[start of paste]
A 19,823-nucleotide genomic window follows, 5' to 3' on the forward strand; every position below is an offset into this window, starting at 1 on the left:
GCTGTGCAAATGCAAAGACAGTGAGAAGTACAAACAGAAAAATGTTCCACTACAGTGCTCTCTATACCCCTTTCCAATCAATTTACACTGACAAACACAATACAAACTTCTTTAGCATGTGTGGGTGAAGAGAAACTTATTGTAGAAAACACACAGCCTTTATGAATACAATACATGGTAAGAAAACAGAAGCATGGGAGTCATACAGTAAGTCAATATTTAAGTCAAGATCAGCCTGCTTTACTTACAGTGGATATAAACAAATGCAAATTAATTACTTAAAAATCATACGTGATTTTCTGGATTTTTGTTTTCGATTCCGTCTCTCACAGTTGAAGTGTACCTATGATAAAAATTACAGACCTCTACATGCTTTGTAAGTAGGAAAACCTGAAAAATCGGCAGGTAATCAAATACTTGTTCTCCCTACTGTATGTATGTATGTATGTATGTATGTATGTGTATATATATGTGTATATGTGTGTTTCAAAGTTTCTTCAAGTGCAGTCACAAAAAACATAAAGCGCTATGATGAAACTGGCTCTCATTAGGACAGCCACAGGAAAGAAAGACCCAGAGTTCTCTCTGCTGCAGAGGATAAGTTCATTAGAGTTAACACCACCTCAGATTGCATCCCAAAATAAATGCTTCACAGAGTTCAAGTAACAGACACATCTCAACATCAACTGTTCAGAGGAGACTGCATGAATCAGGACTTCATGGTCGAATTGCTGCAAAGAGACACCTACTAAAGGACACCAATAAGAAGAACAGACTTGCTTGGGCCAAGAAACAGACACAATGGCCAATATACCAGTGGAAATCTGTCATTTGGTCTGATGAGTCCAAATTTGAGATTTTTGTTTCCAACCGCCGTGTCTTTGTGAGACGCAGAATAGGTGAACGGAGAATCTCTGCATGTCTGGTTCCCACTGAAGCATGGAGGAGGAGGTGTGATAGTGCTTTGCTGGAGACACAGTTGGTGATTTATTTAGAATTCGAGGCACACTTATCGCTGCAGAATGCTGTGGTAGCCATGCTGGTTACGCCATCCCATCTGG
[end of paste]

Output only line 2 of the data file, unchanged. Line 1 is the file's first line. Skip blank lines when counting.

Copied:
GCTGTGCAAATGCAAAGACAGTGAGAAGTACAAACAGAAAAATGTTCCACTACAGTGCTCTCTATACCCCTTTCCAATCAATTTACACTGACAAACACAATACAAACTTCTTTAGCATGTGTGGGTGAAGAGAAACTTATTGTAGAAAACACACAGCCTTTATGAATACAATACATGGTAAGAAAACAGAAGCATGGGAGTCATACAGTAAGTCAATATTTAAGTCAAGATCAGCCTGCTTTACTTACAGTGGATATAAACAAATGCAAATTAATTACTTAAAAATCATACGTGATTTTCTGGATTTTTGTTTTCGATTCCGTCTCTCACAGTTGAAGTGTACCTATGATAAAAATTACAGACCTCTACATGCTTTGTAAGTAGGAAAACCTGAAAAATCGGCAGGTAATCAAATACTTGTTCTCCCTACTGTATGTATGTATGTATGTATGTATGTATGTGTATATATATGTGTATATGTGTGTTTCAAAGTTTCTTCAAGTGCAGTCACAAAAAACATAAAGCGCTATGATGAAACTGGCTCTCATTAGGACAGCCACAGGAAAGAAAGACCCAGAGTTCTCTCTGCTGCAGAGGATAAGTTCATTAGAGTTAACACCACCTCAGATTGCATCCCAAAATAAATGCTTCACAGAGTTCAAGTAACAGACACATCTCAACATCAACTGTTCAGAGGAGACTGCATGAATCAGGACTTCATGGTCGAATTGCTGCAAAGAGACACCTACTAAAGGACACCAATAAGAAGAACAGACTTGCTTGGGCCAAGAAACAGACACAATGGCCAATATACCAGTGGAAATCTGTCATTTGGTCTGATGAGTCCAAATTTGAGATTTTTGTTTCCAACCGCCGTGTCTTTGTGAGACGCAGAATAGGTGAACGGAGAATCTCTGCATGTCTGGTTCCCACTGAAGCATGGAGGAGGAGGTGTGATAGTGCTTTGCTGGAGACACAGTTGGTGATTTATTTAGAATTCGAGGCACACTTATCGCTGCAGAATGCTGTGGTAGCCATGCTGGTTACGCCATCCCATCTGG